How Measles Spreads:

Measles spreads through the air by airborne respiratory droplets when an infected person coughs or sneezes. It is so contagious that if one person has it, 90% of the people around him or her will also become infected if they are not protected. Infected people can spread measles to others from 4 days before to 4 days after the rash appears. The virus remains viable for up to 2 hour on surfaces and in the air.  You can catch measles just by being in a room where a person with measles has been, even if the person has gone!

People in the United States still get measles, but it's not very common. That's because most people in this country are protected against measles through vaccination once they reach 12 months of age. However, since measles is still common in parts of Europe, Asia, the Pacific, and Africa, measles is brought into the United States by people who get infected while they are abroad.


Vaccine Recommendations:

boy getting shot from nurse

Click here for CDC vaccination recommendations

The MMR (Measles, Mumps and Rubella) Vaccine is the best way to protect against getting measles.  The risk of the MMR vaccine causing serious side effects is very rare.   Getting the MMR vaccine is much safer than getting measles!!

The CDC recommends all children get two doses of MMR vaccine, starting with the first dose at 12 through 15 months of age, and the second dose at 4 through 6 years of age. Children can receive the second dose earlier as long as it is at least 28 days after the first dose. 

Your child's doctor may offer the MMRV vaccine, a combination vaccine that protects against measles, mumps, rubella, and Varicella (chickenpox).


Frequently Asked Questions about Measles:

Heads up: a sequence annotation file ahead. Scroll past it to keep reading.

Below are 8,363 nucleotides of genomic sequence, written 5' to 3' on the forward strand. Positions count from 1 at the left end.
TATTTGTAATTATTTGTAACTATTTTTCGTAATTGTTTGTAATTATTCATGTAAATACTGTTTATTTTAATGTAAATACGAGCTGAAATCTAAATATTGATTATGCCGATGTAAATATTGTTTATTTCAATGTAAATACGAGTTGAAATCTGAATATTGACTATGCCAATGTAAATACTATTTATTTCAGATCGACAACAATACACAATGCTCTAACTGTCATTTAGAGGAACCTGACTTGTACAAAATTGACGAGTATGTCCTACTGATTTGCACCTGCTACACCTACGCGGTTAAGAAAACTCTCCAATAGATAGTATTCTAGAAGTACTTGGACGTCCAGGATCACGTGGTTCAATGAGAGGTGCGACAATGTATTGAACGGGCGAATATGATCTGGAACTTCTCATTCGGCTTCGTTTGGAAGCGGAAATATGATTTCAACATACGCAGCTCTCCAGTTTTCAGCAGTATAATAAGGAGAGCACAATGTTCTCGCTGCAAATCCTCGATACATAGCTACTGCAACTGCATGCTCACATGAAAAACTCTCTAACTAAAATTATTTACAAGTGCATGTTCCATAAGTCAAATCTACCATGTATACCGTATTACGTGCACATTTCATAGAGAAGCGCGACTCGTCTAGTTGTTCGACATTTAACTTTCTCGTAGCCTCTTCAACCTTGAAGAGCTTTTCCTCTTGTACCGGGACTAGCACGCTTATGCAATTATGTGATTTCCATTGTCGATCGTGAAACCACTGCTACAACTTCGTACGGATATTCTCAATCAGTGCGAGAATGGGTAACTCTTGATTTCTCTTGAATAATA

Q: How effective is the measles vaccine?

A: The measles vaccine is very effective. One dose of measles vaccine is about 93% effective at preventing measles if exposed to the virus and two doses is about 97% effective.

Q: Could I still get measles if I am fully vaccinated?

A: Very few people—about three out of 100—who get two doses of measles vaccine will still get measles if exposed to the virus. Experts aren’t sure why; it could be that their immune systems didn’t respond as well as they should have to the vaccine. But the good news is, fully vaccinated people who get measles are much more likely to have a milder illness, and they are also less likely to spread the disease to other people, including people who can’t get vaccinated because they are too young or have weakened immune systems.

Q: Do I ever need a booster vaccine?

A: No. People who received two doses of measles vaccine as children according to the U.S. vaccination schedule are considered protected for life and do not ever need a booster dose.

Adults need at least one dose of measles vaccine, unless they have evidence of immunity. Adults who are going to be in a setting that poses a high risk for measles transmission, including students at post-high school education institutions, healthcare personnel, and international travelers, should make sure they have had two doses separated by at least 28 days.  If you’re not sure whether you were vaccinated, talk with your doctor.

Q: Am I protected against measles?

A: You are considered protected from measles if you have written documentation (records) showing at least one of the following:

  • You received two doses of measles-containing vaccine, and you are a(n)—
    • school-aged child (grades K-12)
    • adult who was not vaccinated as a child and will be in a setting that poses a high risk for measles transmission, including students at post-high school education institutions, healthcare personnel, and international travelers.
  • You received one dose of measles-containing vaccine, and you are a(n)—
    • preschool-aged child
    • adult who was not vaccinated as a child and will not be in a high-risk setting for measles transmission.
  • A laboratory confirmed that you had measles at some point in your life.
  • A laboratory confirmed that you are immune to measles.
  • You were born before 1957.

Q: What should I do if I’m unsure whether I’m immune to measles?